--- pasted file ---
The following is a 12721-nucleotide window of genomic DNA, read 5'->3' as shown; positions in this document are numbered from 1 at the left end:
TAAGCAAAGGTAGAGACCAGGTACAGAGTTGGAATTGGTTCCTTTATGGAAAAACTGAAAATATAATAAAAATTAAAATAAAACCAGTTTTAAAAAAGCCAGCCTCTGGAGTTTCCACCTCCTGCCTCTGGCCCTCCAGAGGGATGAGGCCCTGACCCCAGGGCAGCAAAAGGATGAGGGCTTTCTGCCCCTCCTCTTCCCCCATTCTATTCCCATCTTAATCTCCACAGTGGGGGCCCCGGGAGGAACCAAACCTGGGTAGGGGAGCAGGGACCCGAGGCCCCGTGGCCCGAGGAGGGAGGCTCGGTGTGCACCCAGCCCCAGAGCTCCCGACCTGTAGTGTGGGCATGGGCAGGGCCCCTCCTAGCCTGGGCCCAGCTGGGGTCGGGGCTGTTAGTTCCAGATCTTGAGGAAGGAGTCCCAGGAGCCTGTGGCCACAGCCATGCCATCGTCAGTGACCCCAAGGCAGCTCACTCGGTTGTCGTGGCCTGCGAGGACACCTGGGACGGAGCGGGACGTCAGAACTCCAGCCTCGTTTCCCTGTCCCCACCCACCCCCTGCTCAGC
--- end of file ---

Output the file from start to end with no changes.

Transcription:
The following is a 12721-nucleotide window of genomic DNA, read 5'->3' as shown; positions in this document are numbered from 1 at the left end:
TAAGCAAAGGTAGAGACCAGGTACAGAGTTGGAATTGGTTCCTTTATGGAAAAACTGAAAATATAATAAAAATTAAAATAAAACCAGTTTTAAAAAAGCCAGCCTCTGGAGTTTCCACCTCCTGCCTCTGGCCCTCCAGAGGGATGAGGCCCTGACCCCAGGGCAGCAAAAGGATGAGGGCTTTCTGCCCCTCCTCTTCCCCCATTCTATTCCCATCTTAATCTCCACAGTGGGGGCCCCGGGAGGAACCAAACCTGGGTAGGGGAGCAGGGACCCGAGGCCCCGTGGCCCGAGGAGGGAGGCTCGGTGTGCACCCAGCCCCAGAGCTCCCGACCTGTAGTGTGGGCATGGGCAGGGCCCCTCCTAGCCTGGGCCCAGCTGGGGTCGGGGCTGTTAGTTCCAGATCTTGAGGAAGGAGTCCCAGGAGCCTGTGGCCACAGCCATGCCATCGTCAGTGACCCCAAGGCAGCTCACTCGGTTGTCGTGGCCTGCGAGGACACCTGGGACGGAGCGGGACGTCAGAACTCCAGCCTCGTTTCCCTGTCCCCACCCACCCCCTGCTCAGC